M/W/F, 11:50 a.m.-12:50 p.m., SPRING 2022
View the video of the public preview lecture taped Wednesday, September 15 at 5:15 p.m.
Interested? Current students can apply online. Deadline Extended to : 11:59 p.m., Tuesday, Nov. 2, 2021.
Questions? Contact John Treat.
Euclid’s Elements weaves its way through the history of mathematics and the world. Studying the book provides an amazing insight into many topics, especially the history of the book in general and of course mathematics.
This Signature Seminar will guide students through the textual and intellectual history of Euclid. For more than 2,000 years, the mathematical concepts written up by the mathematician from Alexandria in Africa, have served as building blocks for students, theoreticians, designers, builders, and even poets and musicians. The collected books of Euclid were one of the most frequently taught texts in the world until the early 20th century and remain valuable sources of scholarly inquiry. In physics the 20th century began by finally showing how the universe quite literally bent the rules the Elements set down so long before.
Combining an interdisciplinary approach to mathematics, relying on history, intersectionality, and active creation, with analyses of the “book” as artifact and object, this course will allow Honors students to explore cultural and intellectual development over millennia though one of the most frequently cited and complex textual odysseys in the world. The mathematics of Euclid was adopted into the foundation of western civilization even though it was the work of the eastern Mediterranean. Students will seek to decolonise the historical assumptions about early mathematics and how they were understood or not understood, or willfully misunderstood.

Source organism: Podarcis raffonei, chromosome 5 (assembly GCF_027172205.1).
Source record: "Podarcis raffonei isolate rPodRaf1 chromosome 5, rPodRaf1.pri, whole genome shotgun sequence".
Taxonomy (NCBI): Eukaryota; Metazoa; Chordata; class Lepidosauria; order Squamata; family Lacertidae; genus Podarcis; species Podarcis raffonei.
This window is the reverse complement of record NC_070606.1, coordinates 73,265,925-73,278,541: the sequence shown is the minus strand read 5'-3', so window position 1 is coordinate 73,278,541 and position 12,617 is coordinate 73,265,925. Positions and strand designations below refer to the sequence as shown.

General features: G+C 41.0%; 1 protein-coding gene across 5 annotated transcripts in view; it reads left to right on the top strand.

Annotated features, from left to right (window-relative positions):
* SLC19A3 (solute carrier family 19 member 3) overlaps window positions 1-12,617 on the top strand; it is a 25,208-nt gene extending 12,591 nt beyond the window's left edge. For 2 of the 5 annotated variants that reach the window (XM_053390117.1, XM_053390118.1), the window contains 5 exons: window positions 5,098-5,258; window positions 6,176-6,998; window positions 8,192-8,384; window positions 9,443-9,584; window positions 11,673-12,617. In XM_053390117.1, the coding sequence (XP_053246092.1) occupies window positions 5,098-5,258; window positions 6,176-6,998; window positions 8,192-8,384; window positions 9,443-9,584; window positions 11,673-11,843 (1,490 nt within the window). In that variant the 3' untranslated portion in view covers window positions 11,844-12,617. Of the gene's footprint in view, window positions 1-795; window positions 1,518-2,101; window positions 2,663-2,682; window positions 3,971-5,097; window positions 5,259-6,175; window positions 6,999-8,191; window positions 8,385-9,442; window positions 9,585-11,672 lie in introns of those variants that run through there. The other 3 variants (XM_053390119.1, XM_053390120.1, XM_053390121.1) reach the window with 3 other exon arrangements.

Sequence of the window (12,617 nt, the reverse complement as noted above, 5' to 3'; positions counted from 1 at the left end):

- All students: 3 hours of honors credit.
- Fulbright College:
- Honors humanities or natural science colloquium credit
- Classical Studies credit for majors and minors
- Mathematical Sciences 3000-level credit
- Walton College: honors colloquium credit
About Edmund Harriss and Joshua Youngblood:
Joshua Youngblood serves as the Instruction and Outreach Unit Head and as Rare Books Librarian for the Special Collections of the University of Arkansas Libraries. Joshua also serves as the Libraries’ Arkansas subject specialist and history librarian. He studied history and archives at Florida State University. A certified archivist, Joshua is an active member of several professional organizations and is a recognized leader in the areas of archival outreach and instruction. In addition to numerous conference presentations, Joshua has published on archival curation of digital exhibits, undergraduate research with primary sources, and the history of Arkansas and the American South including early 20th century activism and the history of lynching and the anti-lynching movement. Before coming to Arkansas, Joshua served as Archives Historian responsible for digital outreach and content development for the Florida Memory Project of the State Archives of Florida, as the public relations officer for the Florida Division of Cultural Affairs, and as the program assistant for the Florida Main Street Program.
Mathematician, Artist, Teacher, Maker, Edmund Harriss works to corrupt people into mathematical thinking and experiences through toys, coloring images and more. His research veers from illustrating algebraic numbers, through the differential geometry of controlling CNC machines to mathematical art and perceptualism. His research has appeared in journals including Nature, and the proceedings of the National Academy of Science, as well as in the national and international media, including New Scientist, NPR, the Guardian, and Numberphile. His artwork is installed in several universities from Imperial College in London to the University of Arkansas, including a 12′ metal sculpture currently (Fall 2021) being installed at the University of Arkansas. He has created two adult coloring books of mathematical images which open up a large range of mathematical topics to a wide range of people.